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    Paul Ludwig examines how and why Greek theorists treated political passions as erotic. Because of the tiny size of ancient Greek cities, contemporary theory and ideology could conceive of entire communities based on desire. A recurrent aspiration was to transform the polity into one great household that would bind the citizens together through ties of mutual affection. In this study, Ludwig evaluates sexuality, love, and civic friendship as sources of political attachment and as bonds of politic…Read more
  • The Pious Sex: Essays on Women and Religion in the History of Political Thought
    with Amy L. Bonnette, Lise van Boxel, Catherine Connors, Eve Grace, Heather King, Clifford Orwin, Kathrin H. Rosenfield, Dana Jalbert Stauffer, and Diana J. Schaub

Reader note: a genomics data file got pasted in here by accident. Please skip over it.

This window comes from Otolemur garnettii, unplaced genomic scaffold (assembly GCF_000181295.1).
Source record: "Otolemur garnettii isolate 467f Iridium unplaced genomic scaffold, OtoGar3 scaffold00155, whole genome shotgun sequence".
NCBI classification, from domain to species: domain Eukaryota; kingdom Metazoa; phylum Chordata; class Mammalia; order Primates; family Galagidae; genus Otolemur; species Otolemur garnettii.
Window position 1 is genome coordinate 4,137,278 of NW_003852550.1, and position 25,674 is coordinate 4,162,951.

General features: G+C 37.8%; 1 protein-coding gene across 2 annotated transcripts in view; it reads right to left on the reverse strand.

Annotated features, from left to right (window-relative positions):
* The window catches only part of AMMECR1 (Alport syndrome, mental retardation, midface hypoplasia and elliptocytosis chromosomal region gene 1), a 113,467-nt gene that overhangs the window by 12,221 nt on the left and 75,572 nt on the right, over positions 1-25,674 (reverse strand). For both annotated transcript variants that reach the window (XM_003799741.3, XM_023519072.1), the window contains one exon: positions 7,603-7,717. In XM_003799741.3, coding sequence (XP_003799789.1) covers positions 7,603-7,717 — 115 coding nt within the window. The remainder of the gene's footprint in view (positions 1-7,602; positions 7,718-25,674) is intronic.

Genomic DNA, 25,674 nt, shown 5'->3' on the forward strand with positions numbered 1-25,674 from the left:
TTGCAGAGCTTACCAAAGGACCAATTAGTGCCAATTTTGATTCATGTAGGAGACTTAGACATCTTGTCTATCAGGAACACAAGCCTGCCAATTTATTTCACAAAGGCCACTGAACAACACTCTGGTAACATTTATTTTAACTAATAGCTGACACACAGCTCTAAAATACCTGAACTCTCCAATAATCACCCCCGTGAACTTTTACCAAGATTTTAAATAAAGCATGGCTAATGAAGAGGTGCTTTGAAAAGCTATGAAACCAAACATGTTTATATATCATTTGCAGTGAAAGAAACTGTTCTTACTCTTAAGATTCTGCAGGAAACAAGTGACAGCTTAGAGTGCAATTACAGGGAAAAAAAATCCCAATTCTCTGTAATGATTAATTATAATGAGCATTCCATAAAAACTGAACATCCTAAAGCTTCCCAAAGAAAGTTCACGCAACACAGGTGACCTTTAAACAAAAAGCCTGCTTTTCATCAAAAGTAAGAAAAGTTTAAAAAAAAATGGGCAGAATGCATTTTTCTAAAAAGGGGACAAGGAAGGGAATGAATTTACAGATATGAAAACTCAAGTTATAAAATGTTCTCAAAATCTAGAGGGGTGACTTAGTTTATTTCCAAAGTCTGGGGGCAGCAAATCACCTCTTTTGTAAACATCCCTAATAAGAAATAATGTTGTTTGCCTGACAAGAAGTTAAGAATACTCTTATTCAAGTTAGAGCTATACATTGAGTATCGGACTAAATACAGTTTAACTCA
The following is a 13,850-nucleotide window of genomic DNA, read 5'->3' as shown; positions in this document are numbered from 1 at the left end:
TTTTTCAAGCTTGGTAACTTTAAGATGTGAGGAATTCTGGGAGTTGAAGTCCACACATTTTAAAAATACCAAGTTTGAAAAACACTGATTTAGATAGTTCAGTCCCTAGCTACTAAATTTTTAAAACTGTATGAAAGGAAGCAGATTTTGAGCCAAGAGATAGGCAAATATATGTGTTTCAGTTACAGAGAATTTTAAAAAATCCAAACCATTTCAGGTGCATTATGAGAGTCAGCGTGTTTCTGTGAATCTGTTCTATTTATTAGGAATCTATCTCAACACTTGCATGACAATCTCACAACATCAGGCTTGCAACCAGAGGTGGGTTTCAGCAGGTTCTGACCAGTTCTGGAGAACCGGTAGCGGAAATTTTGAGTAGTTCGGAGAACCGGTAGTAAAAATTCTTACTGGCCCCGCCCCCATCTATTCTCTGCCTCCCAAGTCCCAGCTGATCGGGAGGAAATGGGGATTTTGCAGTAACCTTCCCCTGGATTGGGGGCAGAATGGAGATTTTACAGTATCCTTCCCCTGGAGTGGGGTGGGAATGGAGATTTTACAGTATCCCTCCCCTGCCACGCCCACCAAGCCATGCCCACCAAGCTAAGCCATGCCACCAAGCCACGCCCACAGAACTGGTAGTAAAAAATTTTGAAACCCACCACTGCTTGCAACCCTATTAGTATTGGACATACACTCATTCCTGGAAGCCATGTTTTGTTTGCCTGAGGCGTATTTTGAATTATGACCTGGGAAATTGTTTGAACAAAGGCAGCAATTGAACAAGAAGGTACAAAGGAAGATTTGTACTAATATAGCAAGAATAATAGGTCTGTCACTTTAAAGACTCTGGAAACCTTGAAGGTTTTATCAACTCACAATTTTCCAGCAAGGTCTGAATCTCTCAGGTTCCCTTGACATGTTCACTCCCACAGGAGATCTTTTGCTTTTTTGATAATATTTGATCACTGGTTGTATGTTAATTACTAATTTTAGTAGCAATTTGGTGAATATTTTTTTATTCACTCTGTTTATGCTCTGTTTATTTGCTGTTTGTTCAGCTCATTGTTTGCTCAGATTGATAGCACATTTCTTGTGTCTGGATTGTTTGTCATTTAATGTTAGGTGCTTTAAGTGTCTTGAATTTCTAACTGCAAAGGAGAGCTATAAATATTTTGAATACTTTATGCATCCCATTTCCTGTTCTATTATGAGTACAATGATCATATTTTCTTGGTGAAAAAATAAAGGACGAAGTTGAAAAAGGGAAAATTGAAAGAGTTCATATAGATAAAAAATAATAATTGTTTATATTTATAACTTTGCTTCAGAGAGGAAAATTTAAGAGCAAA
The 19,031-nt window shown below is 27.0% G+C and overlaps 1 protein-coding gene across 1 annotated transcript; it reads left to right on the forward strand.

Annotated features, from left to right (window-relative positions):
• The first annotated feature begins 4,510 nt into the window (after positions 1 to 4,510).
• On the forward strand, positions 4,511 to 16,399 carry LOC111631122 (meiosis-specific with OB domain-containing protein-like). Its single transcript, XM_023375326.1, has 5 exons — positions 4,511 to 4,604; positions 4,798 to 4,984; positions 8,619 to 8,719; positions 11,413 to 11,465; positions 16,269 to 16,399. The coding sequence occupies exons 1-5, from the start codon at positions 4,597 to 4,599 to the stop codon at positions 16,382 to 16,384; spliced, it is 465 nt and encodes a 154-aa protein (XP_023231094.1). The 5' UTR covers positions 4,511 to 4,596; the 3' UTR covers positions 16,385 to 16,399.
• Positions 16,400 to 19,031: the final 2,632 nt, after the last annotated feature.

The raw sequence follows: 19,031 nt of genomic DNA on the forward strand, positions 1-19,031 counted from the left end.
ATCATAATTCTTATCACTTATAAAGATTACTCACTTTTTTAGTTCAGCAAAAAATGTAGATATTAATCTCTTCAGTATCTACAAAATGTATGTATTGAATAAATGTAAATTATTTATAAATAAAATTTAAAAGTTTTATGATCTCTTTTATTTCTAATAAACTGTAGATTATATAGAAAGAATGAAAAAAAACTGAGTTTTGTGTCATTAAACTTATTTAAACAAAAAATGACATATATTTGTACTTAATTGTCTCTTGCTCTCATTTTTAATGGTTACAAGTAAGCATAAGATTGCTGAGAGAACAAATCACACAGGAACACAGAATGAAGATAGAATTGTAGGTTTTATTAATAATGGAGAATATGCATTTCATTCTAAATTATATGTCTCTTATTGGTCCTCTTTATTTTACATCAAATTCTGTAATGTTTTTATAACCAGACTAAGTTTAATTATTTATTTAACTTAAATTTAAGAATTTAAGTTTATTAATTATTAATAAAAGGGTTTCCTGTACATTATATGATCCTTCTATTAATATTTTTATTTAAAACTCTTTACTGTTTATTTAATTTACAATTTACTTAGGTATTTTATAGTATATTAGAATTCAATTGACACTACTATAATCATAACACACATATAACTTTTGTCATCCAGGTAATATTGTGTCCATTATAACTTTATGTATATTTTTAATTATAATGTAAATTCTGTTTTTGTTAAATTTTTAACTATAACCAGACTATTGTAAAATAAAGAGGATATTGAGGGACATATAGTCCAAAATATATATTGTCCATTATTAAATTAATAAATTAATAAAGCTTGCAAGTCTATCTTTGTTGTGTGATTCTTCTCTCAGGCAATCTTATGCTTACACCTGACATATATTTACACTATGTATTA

Lexington Books. 2010.
    This collection of original essays examines the relationship between women and religion in the history of political thought broadly conceived. This theme is a remarkably revealing lens through which to view the Western philosophical and poetical traditions that have culminated in secular and egalitarian modern society. The essays also give highly analytical accounts of the manifold and intricate relationships between religion, family and public life in the history of political thought, and the v…Read more
  • Eros in the Republic
    In G. R. F. Ferrari (ed.), The Cambridge Companion to Plato's Republic, Cambridge University Press. pp. 202--223. 2007.